These notes have the labels of energyHydro and powerhouse because the dams were originally mill dams and later they were replaced by hydropower dams. The USACE #15 Lock and Dam was evidently not needed to help create a head for these dams. The limestone bedrock is at the surface here and the USACE dam was needed to cover the rapids and cascades that existed between Iowa and Rock Island. Although the head for the 1942 dams may have been higher because of the USACE dam.
The tailrace canal would have been built to bring the lower level of the west end of the Sylvan Slough peninsula further east to the base of the powerhouse to increase the head at the powerhouse.The first power dam was built between 1869 and 1871. It started on the south bank of Sylvan Slough on the river bank at Moline, ran along the east shore of Sylvan Island, then crossed the channel of Sylvan Slough to connect with Arsenal Island. Water was drawn in from the Sylvan Slough channel, and exited a 2,100 foot long tailrace canal that was built as part of the 1871 project.In 1898 and 1899, the 1871 project was removed and a new power plant was built at its current location at the east end of the tailrace canal. This new dam and powerhouse did not cross Sylvan Slough. Rather, a second dam and powerhouse for the Rock Island Arsenal was built across Sylvan Slough to support the US Army factories.The 1899 power plant was again removed and rebuilt in 1941 and 1942. Those buildings exist today, and are still in use generating hydro power for the Quad Cities area. The generators have been upgraded several times, however, so the plant produces vastly more power today than when it opened in 1942.The canal itself was cut from limestone, and the bottom is bedrock, which happens to be very near the surface in that area. This shallow bedrock is the reason for the rapids and cascades existing in the Quad Cities area.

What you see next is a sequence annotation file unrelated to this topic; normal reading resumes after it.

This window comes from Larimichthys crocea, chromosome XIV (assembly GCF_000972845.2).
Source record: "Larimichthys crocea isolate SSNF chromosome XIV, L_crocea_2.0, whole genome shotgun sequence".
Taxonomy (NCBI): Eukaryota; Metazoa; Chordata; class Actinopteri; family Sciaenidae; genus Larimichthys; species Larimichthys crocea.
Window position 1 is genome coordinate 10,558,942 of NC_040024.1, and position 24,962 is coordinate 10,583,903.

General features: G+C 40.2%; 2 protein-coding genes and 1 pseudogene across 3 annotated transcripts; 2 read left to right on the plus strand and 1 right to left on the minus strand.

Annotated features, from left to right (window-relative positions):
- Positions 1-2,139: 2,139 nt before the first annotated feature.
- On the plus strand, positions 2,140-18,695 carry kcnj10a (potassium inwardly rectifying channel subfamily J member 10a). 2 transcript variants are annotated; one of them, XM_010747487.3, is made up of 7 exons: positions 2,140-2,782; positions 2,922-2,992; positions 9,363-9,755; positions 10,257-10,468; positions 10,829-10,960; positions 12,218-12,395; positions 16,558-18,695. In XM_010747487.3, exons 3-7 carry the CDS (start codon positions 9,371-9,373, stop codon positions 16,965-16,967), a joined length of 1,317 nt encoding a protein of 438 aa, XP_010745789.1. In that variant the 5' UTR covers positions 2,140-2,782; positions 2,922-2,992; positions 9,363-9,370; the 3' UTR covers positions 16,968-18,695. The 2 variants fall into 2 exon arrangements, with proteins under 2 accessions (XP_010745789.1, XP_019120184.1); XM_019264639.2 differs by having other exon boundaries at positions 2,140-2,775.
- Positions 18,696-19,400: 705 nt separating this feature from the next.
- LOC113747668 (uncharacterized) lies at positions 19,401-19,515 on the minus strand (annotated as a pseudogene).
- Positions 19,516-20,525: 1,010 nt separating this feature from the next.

|Dina Garrison, May 2021|
[The bridge in the foreground is made with iron. As Nathan explained, it would have been quite common in the mid 1800s, but it is now a very rare historic bridge in the Midwest.]